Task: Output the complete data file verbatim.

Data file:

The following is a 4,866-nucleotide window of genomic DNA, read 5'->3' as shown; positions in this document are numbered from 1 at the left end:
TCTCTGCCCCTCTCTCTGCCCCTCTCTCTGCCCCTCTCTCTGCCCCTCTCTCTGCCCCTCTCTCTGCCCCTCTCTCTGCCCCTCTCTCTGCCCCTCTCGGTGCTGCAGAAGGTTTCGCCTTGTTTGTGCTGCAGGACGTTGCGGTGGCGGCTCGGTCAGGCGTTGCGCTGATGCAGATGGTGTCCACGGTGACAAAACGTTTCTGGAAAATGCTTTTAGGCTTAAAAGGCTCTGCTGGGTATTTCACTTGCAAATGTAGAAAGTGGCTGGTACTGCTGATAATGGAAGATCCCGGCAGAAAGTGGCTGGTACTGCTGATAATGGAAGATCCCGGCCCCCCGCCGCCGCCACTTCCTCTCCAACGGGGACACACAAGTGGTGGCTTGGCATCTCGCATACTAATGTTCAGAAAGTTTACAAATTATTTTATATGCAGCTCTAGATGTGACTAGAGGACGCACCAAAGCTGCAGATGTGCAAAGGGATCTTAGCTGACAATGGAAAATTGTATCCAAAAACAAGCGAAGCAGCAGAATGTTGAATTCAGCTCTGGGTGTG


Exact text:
The following is a 4,866-nucleotide window of genomic DNA, read 5'->3' as shown; positions in this document are numbered from 1 at the left end:
TCTCTGCCCCTCTCTCTGCCCCTCTCTCTGCCCCTCTCTCTGCCCCTCTCTCTGCCCCTCTCTCTGCCCCTCTCTCTGCCCCTCTCTCTGCCCCTCTCGGTGCTGCAGAAGGTTTCGCCTTGTTTGTGCTGCAGGACGTTGCGGTGGCGGCTCGGTCAGGCGTTGCGCTGATGCAGATGGTGTCCACGGTGACAAAACGTTTCTGGAAAATGCTTTTAGGCTTAAAAGGCTCTGCTGGGTATTTCACTTGCAAATGTAGAAAGTGGCTGGTACTGCTGATAATGGAAGATCCCGGCAGAAAGTGGCTGGTACTGCTGATAATGGAAGATCCCGGCCCCCCGCCGCCGCCACTTCCTCTCCAACGGGGACACACAAGTGGTGGCTTGGCATCTCGCATACTAATGTTCAGAAAGTTTACAAATTATTTTATATGCAGCTCTAGATGTGACTAGAGGACGCACCAAAGCTGCAGATGTGCAAAGGGATCTTAGCTGACAATGGAAAATTGTATCCAAAAACAAGCGAAGCAGCAGAATGTTGAATTCAGCTCTGGGTGTG